6.20.12
12 Rules For Keeping Your Cool at the Dog Park

During the summer, we’re blessed with more light hours in the day, which for dog owners means more time to spend with your pup outside before or after work. The dog park has become a regular gathering place for city-dwellers to enjoy the first or last few hours of light, and gather their thoughts for the day ahead or let go of some stress.

Not only is this ‘social hour’ for Fido, but a great time for dog owners to meet up with friends, or to make some new ones. But do you know the etiquette for dog parks? If you plan to spend your summer evenings in one, listen up to these great tips:

 1.  Keep your dog on-leash until you get to the designated area. This is not just respectful to other park users; it’s much safer for your dog.  Dog fights are more likely when a leashed dog is approached by one that’s off leash, because the balance of power is disrupted.

2.   Don’t serve your dog food or treats at the park – it’s one of the biggest causes of scuffles and full-blown dog fights. Instead, keep some tasty dog biscuits like Nuzzles handy as a treat when you leave.

3.   Unless you have a tough, self-confident smaller dog who can roll with the big guys, it’s usually better to have your pooch play with dog friends of the same size – most parks usually have a big dog section and small dog section and it’s for a good reason.  Too much of a size difference between playmates can increase the risk of accidental injury even if the roughhousing is all in good humor.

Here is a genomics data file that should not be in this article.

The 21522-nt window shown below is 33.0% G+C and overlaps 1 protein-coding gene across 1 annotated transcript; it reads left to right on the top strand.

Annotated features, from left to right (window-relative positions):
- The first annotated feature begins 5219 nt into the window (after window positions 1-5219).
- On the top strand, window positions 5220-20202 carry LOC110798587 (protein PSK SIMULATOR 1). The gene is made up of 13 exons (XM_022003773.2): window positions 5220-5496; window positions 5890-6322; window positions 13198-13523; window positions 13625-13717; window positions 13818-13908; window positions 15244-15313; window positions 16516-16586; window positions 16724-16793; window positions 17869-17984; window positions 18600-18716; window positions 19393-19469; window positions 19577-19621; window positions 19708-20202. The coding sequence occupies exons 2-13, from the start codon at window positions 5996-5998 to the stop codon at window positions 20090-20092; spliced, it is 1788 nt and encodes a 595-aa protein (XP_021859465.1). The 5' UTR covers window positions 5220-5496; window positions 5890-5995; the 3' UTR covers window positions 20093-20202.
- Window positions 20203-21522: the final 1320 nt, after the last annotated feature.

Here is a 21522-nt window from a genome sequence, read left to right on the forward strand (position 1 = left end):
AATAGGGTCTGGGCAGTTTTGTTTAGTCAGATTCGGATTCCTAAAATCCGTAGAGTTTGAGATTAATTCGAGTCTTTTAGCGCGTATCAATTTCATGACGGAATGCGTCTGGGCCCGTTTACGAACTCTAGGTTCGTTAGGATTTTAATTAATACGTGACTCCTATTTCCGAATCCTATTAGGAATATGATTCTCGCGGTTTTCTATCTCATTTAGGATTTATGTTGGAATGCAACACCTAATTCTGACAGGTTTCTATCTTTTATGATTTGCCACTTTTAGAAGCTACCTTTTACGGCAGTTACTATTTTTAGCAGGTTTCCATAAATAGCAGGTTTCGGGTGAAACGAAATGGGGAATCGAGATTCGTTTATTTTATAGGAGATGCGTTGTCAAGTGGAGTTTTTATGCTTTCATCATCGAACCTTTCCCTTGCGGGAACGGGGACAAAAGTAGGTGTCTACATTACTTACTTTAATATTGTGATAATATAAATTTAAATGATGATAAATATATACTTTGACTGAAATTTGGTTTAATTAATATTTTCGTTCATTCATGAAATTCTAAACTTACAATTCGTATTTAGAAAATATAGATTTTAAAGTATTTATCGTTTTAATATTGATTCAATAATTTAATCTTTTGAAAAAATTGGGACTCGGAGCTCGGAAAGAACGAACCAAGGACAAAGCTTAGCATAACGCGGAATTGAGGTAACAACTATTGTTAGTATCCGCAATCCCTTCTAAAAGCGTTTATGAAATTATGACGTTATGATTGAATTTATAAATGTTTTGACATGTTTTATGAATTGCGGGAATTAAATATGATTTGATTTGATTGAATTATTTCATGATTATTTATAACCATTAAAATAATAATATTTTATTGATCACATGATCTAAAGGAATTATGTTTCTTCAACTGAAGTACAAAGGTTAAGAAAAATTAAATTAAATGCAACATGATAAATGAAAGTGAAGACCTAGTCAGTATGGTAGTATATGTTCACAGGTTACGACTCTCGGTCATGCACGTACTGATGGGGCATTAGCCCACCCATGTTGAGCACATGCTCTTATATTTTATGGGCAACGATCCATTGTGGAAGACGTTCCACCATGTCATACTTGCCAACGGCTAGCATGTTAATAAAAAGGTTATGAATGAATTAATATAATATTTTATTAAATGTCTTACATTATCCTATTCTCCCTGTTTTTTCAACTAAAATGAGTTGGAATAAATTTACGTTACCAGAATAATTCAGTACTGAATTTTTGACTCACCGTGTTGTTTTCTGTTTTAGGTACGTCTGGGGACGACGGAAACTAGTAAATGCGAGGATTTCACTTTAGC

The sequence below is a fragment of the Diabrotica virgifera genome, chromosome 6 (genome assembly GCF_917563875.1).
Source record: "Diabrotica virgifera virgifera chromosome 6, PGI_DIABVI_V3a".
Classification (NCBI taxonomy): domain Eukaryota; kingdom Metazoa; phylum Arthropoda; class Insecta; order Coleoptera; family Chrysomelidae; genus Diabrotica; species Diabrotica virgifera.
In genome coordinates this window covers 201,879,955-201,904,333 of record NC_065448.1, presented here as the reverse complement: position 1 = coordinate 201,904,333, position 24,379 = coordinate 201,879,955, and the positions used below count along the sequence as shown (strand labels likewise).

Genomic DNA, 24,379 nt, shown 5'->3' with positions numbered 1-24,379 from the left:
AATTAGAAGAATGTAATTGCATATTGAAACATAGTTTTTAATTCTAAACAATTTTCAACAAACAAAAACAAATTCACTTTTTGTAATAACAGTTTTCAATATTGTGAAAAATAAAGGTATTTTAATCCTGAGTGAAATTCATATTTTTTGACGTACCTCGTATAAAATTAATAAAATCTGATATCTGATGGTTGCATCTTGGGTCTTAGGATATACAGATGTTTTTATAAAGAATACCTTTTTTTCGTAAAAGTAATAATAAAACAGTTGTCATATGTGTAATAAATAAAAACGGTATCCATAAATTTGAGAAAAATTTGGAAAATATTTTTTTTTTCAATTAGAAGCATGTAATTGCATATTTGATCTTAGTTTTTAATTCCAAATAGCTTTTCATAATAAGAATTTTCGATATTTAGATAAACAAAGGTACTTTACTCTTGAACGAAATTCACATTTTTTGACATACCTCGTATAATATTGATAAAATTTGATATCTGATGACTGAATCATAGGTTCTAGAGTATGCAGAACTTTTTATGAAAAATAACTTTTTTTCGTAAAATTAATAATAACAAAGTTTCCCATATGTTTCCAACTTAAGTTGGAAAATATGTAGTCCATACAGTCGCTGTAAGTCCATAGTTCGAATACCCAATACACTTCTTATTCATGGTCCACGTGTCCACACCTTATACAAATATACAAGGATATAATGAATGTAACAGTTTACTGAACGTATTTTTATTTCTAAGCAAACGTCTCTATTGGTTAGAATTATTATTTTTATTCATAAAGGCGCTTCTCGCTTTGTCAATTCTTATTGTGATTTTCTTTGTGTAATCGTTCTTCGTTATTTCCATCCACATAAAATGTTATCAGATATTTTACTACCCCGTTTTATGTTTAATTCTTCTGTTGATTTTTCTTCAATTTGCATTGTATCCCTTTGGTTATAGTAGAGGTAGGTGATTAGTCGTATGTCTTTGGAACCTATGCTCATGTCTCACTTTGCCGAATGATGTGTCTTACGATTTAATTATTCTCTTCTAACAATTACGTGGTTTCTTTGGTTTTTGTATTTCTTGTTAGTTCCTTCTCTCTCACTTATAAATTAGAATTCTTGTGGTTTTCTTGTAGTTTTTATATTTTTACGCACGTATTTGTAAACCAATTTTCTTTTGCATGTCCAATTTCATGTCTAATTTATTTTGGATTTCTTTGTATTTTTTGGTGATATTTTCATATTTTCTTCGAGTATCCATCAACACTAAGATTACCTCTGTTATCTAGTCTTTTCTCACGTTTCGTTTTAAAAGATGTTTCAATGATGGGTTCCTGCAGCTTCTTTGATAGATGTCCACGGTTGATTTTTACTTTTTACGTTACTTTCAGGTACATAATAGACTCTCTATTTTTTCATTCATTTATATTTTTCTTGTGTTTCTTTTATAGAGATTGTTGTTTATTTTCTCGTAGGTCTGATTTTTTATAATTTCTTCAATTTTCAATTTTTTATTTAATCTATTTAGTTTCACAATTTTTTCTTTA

4.   Never leave your dog unattended – while the dogs are free to roam (it’s their territory!), you never know when your dog may encounter a dog having a bad day. Hone your dog whispering skills and be ready to step in if the energy of play starts to change. Growling can be a normal part of play  but glaring or turning the head away and staring out of the corner of the eye can be a sign of a looming problem.

5.   Always clean up after your dog – most parks have bags or scoopers,  but it’s best to have one or two of your own.  There are some great eco-friendly options on the market nowadays.

6.   Try to prevent excessive barking; it can spoil other park-goers’ quiet enjoyment of the area and also raise the stress level among the pups who just want to play.

7.   Dogs younger than four months should stay at home, or be kept on leash. They won’t yet have full immunity to all the possible diseases that can lurk at the dog park. While socialization is important, their ‘puppy manners’ might offend some of the golden oldies, too!

8.   If it’s a warm day, a bowl of cool water is essential for post-play cool down. There are some great park-friendly options for serving your own bottle of water on the go – and having your own supply of water reduces the risk of your pup picking up an infection by slurping from the communal fountain.

9.   Better yet,  make up a cool drink of Ice Pups treats ahead of time and serve when you get back to the car – they hydrate and nourish after exertion and taste delicious, too!

10. Close all gates to the dog park or dog run after entering or exiting.

11.  If your dog becomes unruly or plays too roughly (to the extent he’s bothering other attendees), leash him and leave immediately.

12. Always observe all of the rules posted at your local dog park. Each town has its own set of regulations: if you go to the wrong park at the wrong time, or take off the leash when you shouldn’t, the fines can be quite stinging!

Whether you’re visiting Los Angeles’ Laurel Canyon or New York City’s Central Park, we hope you enjoy summer dates with your pups safely and respectfully.

From our friends


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